It is the product of the transcendental philosophy of Kant which makes the essence of the law consist in its form, and so separates it from positive enactment. It is no doubt true that moral laws are general principles of action, which an intelligent being must apply for himself in the guidance of conduct, but the obligation which encircles the whole life, and has sway over all its activity, is certainly obligation determinate and perfect. The opposite view led Kant to regard the subjective principles only as 'not unfit to be elevated to the rank of law in a system of universal moral legislation.' But this gave them only a negative character.' His translator, Mr. Semple, goes a step further, and ventures the assertion that 'Duty is a negative conception only.'—Kant's Metaphysic of Ethics, 3d ed., p. 204.

There is a very valuable discussion of this subject in Professor Lorimer's Institutes of Law, c. xi., Edin. 1872.

6. The subjection to moral law, which is recognised in a judgment of obligation, may be described as "moral necessity. It is moral necessity as determining the lines of activity which alone are in harmony with the laws of moral being.

For man, there are three forms of necessity, differing essen tially in their nature. These are physical, intellectual, and moral. Physical necessity is concerned with our physical nature, and is not dependent on our will, as that we breathe, eat, and sleep, in order to support bodily life. Intellectual necessity concerns the exercise of our rational powers, determining the conditions on which they may be used for the discovery of truth, as in application of the laws of identity, non-contradiction, and causality. This form of necessity the will cannot alter, but may often disregard without loss of rational power. Moral necessity is that which imposes as a law of life implicit obedience to moral law. The will cannot alter this law, but may transgress it, yet only on penalty of destroying the harmony of the whole nature, and leading a life antagonistic to the moral government of the universe.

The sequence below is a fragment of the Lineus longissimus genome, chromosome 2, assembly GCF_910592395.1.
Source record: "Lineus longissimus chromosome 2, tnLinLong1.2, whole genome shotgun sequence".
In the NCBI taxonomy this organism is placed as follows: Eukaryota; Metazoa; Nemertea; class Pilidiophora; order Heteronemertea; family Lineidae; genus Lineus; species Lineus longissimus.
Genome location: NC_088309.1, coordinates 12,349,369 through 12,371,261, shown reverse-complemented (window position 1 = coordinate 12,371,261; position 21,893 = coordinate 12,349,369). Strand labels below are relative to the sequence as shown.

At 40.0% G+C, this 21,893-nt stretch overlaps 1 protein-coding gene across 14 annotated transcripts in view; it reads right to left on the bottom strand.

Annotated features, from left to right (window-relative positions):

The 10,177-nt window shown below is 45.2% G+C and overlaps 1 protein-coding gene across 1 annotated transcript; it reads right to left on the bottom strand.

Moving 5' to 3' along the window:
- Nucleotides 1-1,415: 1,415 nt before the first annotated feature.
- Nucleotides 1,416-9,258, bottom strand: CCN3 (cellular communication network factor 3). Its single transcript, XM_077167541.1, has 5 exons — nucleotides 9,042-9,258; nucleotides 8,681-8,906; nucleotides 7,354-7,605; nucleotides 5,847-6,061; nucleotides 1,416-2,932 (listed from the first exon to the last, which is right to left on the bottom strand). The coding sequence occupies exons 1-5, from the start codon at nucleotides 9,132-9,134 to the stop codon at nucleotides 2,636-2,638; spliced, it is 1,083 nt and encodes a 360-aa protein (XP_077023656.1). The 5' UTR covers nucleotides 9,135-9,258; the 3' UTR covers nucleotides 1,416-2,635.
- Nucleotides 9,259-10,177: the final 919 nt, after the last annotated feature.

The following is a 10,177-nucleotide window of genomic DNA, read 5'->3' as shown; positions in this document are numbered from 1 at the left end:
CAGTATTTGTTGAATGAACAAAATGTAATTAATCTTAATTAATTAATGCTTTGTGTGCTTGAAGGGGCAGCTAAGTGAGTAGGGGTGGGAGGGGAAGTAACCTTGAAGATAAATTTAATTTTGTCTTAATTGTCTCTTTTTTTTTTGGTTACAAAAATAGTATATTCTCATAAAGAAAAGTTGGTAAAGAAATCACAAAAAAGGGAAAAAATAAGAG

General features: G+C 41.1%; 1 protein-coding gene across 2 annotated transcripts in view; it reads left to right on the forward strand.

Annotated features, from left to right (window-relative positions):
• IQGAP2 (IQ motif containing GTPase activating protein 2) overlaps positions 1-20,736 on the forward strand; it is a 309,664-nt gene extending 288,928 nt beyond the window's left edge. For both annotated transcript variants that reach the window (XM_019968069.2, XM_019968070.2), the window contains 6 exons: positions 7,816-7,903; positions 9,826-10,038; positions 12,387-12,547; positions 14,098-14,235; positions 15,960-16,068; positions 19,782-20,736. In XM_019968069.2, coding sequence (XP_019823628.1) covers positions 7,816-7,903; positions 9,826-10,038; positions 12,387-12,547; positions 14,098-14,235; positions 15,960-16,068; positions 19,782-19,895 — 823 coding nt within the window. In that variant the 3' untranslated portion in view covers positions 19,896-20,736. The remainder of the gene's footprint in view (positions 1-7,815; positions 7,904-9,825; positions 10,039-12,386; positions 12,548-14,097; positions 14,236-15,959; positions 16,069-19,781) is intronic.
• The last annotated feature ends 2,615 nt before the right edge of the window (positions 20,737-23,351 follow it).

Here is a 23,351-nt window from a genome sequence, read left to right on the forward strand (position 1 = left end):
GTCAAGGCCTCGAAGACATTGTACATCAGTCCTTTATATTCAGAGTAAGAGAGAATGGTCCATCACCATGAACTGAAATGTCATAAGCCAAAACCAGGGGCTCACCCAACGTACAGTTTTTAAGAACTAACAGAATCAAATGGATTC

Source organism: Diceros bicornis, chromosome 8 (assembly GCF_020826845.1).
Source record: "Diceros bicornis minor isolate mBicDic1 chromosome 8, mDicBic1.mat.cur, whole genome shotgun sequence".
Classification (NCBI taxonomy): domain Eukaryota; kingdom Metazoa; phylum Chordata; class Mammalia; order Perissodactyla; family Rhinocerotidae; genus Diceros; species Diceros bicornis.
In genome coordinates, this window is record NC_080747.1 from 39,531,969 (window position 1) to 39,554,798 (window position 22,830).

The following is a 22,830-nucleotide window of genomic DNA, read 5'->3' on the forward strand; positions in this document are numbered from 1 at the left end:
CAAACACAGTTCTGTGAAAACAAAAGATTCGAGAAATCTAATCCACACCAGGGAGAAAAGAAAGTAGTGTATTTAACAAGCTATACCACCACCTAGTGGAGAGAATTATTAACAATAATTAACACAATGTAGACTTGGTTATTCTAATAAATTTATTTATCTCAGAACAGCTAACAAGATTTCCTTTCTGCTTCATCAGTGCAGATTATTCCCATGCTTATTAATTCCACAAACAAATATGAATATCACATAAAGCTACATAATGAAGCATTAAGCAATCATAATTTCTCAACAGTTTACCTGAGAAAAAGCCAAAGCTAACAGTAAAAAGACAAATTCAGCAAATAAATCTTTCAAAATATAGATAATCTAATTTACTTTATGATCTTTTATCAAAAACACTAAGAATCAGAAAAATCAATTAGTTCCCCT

7. Common obligation is fixed for all by the necessities of moral law, but the recognition of it by each one for himself is dependent upon personal application of moral law to personal activity in the relations in which he is placed. Personal obligation in present time is determined between moral law and present personal situation.

8. Every judgment as to personal obligation has a threefold reference, viz., to moral law, as affording the rule of action; to personal power, as regulating the possibilities of action; and to present opportunity, as indicating the line of action open at the time. The decision may involve either obligation to act, or obligation to refrain from acting. Beyond this sphere of judgment, because apart from the application of moral law, there is liberty of action according to personal preferences.

9. From personal obligation, there follows by necessary consequence, moral responsibility, or answerableness to God for the degree in which obligation has been fulfilled. The rational explanation of the universe is found in the existence of the self-sufficient One (v. Metaphysic of Ethics) : to Him as sovereign belongs the moral government of the universe : and